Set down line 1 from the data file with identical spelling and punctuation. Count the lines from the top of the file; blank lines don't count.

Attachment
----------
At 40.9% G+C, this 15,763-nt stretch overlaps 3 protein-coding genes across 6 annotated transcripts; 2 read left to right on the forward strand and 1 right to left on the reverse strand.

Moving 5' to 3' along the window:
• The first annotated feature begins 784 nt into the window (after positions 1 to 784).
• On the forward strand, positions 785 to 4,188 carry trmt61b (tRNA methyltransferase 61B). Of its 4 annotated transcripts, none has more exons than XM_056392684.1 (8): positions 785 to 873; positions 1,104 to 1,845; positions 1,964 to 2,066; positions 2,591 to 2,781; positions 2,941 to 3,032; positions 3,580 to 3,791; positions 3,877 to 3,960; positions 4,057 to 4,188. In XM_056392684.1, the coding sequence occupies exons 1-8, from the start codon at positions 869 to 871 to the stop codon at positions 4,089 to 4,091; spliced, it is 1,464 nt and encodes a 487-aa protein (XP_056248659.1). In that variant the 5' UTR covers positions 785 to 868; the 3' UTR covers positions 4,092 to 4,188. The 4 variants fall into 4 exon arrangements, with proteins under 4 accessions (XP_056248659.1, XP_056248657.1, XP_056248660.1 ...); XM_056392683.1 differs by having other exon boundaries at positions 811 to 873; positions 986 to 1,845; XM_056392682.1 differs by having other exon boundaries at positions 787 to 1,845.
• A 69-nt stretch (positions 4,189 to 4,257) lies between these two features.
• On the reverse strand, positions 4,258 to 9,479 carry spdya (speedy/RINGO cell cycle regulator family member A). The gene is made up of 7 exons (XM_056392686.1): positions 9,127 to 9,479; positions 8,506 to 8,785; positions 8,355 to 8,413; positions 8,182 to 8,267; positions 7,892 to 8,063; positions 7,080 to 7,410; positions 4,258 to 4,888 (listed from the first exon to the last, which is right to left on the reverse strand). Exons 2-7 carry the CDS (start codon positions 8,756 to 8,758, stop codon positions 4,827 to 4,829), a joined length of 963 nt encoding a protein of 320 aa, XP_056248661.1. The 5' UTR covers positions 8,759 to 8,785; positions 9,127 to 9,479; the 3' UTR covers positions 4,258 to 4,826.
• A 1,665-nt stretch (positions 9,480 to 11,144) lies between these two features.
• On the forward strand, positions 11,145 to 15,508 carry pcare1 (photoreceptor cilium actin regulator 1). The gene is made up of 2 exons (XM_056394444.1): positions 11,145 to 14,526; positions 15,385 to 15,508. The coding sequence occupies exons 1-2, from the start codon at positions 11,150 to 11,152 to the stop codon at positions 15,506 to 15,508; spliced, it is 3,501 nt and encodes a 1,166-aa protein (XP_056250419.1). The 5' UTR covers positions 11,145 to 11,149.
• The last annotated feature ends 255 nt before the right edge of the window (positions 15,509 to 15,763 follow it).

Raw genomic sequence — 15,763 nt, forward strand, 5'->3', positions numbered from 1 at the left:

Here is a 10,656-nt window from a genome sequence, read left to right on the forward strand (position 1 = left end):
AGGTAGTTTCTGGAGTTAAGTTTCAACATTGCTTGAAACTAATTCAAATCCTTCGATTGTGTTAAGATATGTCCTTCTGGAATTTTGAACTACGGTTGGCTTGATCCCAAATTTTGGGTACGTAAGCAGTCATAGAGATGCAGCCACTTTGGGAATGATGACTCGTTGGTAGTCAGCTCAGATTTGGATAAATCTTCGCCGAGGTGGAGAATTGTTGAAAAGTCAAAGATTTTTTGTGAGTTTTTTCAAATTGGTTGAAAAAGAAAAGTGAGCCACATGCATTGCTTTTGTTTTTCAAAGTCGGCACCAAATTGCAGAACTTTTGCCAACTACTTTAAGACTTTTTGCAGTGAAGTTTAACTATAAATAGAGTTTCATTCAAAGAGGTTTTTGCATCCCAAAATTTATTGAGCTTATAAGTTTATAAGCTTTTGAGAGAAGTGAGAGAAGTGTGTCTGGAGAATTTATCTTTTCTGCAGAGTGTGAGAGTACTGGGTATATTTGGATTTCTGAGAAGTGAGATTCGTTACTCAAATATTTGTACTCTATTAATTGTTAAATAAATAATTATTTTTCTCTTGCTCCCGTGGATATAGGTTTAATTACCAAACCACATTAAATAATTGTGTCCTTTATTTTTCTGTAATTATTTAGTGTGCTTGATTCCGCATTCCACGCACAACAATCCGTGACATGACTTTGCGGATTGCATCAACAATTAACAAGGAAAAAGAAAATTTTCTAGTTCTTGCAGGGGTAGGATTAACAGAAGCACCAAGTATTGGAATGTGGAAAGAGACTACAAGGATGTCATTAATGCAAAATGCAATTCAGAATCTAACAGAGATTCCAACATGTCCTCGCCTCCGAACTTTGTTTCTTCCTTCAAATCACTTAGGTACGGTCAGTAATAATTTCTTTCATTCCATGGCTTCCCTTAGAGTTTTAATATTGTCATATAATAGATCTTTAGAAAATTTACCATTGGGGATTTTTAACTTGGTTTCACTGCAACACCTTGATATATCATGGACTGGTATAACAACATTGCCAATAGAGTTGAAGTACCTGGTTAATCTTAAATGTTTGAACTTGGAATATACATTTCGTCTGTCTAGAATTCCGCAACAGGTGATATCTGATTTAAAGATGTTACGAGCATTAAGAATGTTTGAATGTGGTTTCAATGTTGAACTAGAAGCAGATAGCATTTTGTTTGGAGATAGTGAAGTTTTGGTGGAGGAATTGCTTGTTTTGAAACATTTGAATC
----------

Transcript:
At 40.9% G+C, this 15,763-nt stretch overlaps 3 protein-coding genes across 6 annotated transcripts; 2 read left to right on the forward strand and 1 right to left on the reverse strand.